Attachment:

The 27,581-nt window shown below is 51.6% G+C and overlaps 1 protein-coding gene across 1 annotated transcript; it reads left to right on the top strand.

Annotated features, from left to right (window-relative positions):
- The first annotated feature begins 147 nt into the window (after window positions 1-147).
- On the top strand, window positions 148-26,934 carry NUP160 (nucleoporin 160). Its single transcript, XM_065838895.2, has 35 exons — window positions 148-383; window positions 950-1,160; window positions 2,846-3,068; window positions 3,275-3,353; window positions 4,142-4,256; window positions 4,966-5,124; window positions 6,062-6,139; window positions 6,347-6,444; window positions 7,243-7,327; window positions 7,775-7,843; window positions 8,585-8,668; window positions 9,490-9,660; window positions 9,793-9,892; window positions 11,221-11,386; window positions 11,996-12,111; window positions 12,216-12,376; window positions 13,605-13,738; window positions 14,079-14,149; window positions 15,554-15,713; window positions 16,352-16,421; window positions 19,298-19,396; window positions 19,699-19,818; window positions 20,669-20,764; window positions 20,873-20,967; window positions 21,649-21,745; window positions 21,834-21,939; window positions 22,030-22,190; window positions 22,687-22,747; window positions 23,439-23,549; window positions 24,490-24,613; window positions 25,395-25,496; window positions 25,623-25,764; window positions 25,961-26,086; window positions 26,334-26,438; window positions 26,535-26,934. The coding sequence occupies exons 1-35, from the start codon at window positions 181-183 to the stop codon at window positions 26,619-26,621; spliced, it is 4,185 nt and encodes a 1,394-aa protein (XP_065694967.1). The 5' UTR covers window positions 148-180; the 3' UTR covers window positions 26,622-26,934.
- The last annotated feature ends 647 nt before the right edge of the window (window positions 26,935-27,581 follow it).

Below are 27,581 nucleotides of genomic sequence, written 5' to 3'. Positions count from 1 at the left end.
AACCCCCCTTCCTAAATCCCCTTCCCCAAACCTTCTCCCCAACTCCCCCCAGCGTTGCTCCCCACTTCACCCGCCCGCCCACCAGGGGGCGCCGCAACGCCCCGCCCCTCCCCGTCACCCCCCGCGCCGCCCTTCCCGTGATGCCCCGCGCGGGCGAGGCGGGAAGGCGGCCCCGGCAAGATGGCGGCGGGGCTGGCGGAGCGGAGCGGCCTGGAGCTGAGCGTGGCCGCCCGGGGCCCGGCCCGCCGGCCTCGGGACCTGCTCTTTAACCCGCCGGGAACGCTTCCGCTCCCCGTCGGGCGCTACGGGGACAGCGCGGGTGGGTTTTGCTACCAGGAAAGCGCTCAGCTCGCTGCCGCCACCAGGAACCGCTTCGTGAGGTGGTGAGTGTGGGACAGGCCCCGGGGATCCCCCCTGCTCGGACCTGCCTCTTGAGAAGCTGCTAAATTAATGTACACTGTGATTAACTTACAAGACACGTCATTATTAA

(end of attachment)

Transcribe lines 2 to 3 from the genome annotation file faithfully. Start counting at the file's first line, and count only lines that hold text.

Annotated features, from left to right (window-relative positions):
- The first annotated feature begins 147 nt into the window (after window positions 1-147).